Mayor Bill de Blasio may not be ready to endorse Hillary Clinton for president yet—but today he seemed much more enthusiastic about the former Secretary of State than the man who is likely to be her top opponent for the Democratic nod, former Gov. Martin O’Malley.
“I don’t know him, and I don’t know his work that well,” Mr. de Blasio told the Observer today during an unrelated press conference on Staten Island.
Mr. O’Malley, formerly the governor of Maryland, is expected to announce his presidential bid on Saturday and is viewed as an upstart opponent to Ms. Clinton, the establishment choice who is widely expected to be the party’s nominee. Ms. Clinton also faces a challenge from Vermont Sen. Bernie Sanders, an Independent who caucuses with Democrats and identifies as a socialist, about whom Mr. de Blasio has spoken warmly.
Mr. de Blasio said he’d like to hear Mr. O’Malley’s thoughts on income inequality, an issue Mr. de Blasio has taken on the road in recent months. Mr. O’Malley has recently made a point of vehemently opposing the Trans-Pacific Partnership, a trade pact backed by President Barack Obama and panned by liberals and progressives—including the group Mr. de Blasio convened in Washington this month. Ms. Clinton, meanwhile, has been hedged on the trade deal.
“I certainly hope he will address the question of income inequality and provide a very vigorous vision for addressing income inequality in this country, and I appreciate that he’s opposed to the trade deal, because I think it’s a deal that will set us back economically. But I just don’t know enough about what his vision is,” Mr. de Blasio said.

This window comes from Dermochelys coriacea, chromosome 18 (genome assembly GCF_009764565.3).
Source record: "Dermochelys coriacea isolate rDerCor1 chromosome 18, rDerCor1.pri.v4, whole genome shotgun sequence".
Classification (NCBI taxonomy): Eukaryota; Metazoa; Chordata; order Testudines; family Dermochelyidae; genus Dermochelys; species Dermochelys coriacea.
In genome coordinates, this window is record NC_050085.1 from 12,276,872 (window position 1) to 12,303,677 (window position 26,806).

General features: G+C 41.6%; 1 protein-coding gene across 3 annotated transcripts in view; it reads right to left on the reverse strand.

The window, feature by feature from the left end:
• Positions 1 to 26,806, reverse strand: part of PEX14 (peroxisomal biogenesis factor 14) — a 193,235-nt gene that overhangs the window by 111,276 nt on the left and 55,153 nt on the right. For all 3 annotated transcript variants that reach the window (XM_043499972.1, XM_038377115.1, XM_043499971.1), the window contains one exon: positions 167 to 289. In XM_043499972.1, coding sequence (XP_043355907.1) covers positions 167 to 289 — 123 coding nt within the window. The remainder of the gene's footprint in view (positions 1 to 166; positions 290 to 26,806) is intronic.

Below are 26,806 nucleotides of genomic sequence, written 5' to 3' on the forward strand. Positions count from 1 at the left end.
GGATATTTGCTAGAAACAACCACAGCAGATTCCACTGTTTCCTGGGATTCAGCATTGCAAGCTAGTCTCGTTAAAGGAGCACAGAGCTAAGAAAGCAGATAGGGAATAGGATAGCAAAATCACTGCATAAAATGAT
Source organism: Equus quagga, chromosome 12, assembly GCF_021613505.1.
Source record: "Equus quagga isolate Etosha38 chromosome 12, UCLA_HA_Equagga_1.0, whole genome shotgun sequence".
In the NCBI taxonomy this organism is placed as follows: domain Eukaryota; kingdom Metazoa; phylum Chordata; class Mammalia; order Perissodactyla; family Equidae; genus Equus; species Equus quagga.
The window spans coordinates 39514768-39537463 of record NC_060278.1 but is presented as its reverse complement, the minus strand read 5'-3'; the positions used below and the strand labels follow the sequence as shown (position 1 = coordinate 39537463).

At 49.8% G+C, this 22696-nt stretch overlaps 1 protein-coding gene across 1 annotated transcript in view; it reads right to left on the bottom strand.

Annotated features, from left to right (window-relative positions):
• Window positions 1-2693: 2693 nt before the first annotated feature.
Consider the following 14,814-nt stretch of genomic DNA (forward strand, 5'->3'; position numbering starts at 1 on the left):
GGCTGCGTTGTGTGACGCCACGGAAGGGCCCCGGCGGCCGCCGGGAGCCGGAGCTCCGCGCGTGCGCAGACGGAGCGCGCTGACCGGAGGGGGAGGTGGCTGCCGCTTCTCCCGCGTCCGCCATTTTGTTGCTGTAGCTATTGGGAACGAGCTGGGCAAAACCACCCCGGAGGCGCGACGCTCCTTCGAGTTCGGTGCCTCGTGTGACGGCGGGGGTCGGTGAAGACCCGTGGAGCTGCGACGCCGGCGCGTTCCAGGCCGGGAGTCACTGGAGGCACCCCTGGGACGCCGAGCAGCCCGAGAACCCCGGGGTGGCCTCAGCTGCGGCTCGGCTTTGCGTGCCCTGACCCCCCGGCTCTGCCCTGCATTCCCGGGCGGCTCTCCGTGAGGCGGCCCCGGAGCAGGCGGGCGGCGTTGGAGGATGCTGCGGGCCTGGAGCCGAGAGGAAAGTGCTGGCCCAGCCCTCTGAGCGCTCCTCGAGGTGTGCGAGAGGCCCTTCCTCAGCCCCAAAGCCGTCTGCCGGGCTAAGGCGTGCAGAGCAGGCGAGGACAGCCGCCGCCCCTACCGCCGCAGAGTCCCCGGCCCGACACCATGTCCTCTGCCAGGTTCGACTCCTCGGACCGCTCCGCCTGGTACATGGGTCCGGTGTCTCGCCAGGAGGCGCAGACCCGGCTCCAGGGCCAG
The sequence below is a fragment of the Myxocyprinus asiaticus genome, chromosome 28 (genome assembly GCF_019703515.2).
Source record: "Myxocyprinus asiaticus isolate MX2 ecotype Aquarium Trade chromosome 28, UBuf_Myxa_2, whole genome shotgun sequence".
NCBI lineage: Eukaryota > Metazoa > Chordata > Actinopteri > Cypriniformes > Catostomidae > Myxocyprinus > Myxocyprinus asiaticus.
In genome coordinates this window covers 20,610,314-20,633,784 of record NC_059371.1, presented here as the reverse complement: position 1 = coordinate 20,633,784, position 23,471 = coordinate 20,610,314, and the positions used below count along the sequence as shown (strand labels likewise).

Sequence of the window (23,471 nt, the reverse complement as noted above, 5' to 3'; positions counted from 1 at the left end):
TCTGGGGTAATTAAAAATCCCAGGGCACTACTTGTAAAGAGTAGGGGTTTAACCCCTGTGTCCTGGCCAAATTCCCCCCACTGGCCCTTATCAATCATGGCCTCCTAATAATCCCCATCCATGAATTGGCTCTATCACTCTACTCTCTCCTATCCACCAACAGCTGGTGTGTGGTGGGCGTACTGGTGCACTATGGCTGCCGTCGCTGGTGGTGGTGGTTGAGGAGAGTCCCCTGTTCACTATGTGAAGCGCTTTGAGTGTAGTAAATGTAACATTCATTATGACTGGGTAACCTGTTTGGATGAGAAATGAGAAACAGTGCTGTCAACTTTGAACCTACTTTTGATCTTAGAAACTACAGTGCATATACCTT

The mayor’s cool response to Mr. O’Malley’s plans to run got even chillier when the Observer asked if he’d be open to endorsing Mr. O’Malley once he learned more about that vision—with Mr. de Blasio saying it was Ms. Clinton’s vision he was looking forward to hearing.
“I am optimistically looking forward to the day when Hillary Clinton lays out her specific vision for income inequality. I think what we’ve heard from her so far is very promising. I think her history on these issues is very powerful,” Mr. de Blasio said. “I think over the next few months we’re going to hear a lot more about her vision and that’s what I’m looking at.”
The mayor made waves by withholding his endorsement from Ms. Clinton, whose 2000 Senate campaign he ran. He has insisted he simply wants to hear her vision, and the vision of other candidates, on income inequality. Some have posited that withholding the endorsement and delivering his stamp of approval later on will be better political theater for both Mr. de Blasio and Ms. Clinton. Despite his hedging on endorsing Ms. Clinton, Mr. de Blasio’s seeming disinterest in the man set to be perhaps her best-equipped rival may bolster the theory that the mayor endorsing Ms. Clinton is simply a fait accompli.
A spokeswoman for Mr. O’Malley declined to comment about the mayor’s remarks.
Other city elected officials have been more open to Mr. O’Malley’s pitch—Council Speaker Melissa Mark-Viverito met last fall with Mr. O’Malley, the New York Times recently reported.
While the mayor professed to know little about Mr. O’Malley, the former governor is getting a boost from some former de Blasio boosters, including Lis Smith, Mr. de Blasio’s general election campaign and transition spokeswoman. He’s also being advised by Bill Hyers, Mr. de Blasio’s campaign manager.